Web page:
Lhyfe is focusing on a combination of renewable sources, especially offshore wind, to scale up hydrogen production, Lhyfe's Jérémy Langon told pv magazine in a recent interview. Its approach is driven by expectations of faster market development.
“What we don't know is how the potential offtakers will react to cost information they receive on the market,” Langon said. “But we see that the hydrogen market is developing very quickly … refurbishing wind farms and increasingly solar farms will be good opportunities for us.”
Lhyfe deploys modular 100% green industrial hydrogen production plants for mobility and industry. The company inaugurated its first green hydrogen production in Vendée, western France, in 2022.
“We are already producing hydrogen and delivering to customers,” said Langon.
Lhyfe's next project to be commissioned is in France. It has signed a 16-year electricity supply contract in the country with VSB Energies Nouvelles for the Buléon wind farm. Lhyfe Bretagne will take 100% of the green electricity.
“We need to secure [power purchase agreement] with potential producers, with VSB being one of them,” Langon said. The 2-ton-per-day project is the second one to become operational.
Lhyfe has three sites under construction in France, including one extension. There are three more projects in Germany and one in Sweden. The new production sites will have a combined installed capacity of 5 MW to 10 MW. The hydrogen company also signed a 15-year corporate PPA with Kallista Energy, with the contract including the commissioning of a repowered wind park by mid-2024.
Lhyfe is exploring offshore wind with its first R&D project, the Sealhyfe facility in the Atlantic Ocean. It's the world's first offshore hydrogen production facility, featuring a single wind turbine.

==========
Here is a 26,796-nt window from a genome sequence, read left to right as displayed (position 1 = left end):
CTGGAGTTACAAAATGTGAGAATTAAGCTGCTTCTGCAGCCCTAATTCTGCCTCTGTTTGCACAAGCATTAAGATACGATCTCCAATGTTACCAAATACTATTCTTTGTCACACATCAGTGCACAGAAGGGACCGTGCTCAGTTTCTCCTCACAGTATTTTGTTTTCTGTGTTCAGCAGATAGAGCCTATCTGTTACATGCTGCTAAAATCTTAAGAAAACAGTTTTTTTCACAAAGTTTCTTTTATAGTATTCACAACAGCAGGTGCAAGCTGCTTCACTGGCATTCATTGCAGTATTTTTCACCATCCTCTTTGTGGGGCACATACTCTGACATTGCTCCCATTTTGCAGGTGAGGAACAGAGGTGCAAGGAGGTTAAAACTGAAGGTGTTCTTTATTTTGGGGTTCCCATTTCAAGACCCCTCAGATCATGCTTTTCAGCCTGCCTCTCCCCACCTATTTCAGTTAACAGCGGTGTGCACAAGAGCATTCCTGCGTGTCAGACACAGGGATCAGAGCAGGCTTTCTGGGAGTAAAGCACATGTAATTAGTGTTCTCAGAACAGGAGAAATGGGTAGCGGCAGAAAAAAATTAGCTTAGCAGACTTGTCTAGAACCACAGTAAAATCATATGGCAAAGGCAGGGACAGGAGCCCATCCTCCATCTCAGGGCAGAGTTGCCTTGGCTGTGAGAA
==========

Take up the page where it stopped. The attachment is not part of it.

“The Hope project in Belgium is the natural continuation,” said Langon.
The company sees potential in using solar energy for hydrogen production because it offers slightly lower electricity costs compared to wind parks, in line with Lhyfe's focus on co-locating electricity and hydrogen production.
“Solar is positive in this regard,” he said.
Lhyfe aims to secure power purchase agreements involving a range of renewable sources to align with electricity production and consumption, meet EU regulations, and achieve cost efficiency, as wind and solar energy are slightly cheaper.
“We still can't rule out hydropower, but in general, a mix of renewables is the way forward,” he said.
According to Langon, Lhyfe is lobbying European and national authorities to develop hydrogen project subsidies.
“We are at the beginning of the market, and we need to decrease costs. We can't do that without subsidies,” he said.
Langon said schemes are needed to incentivize production and construction, but without these subsidies, there will not be “big plants in Europe.”
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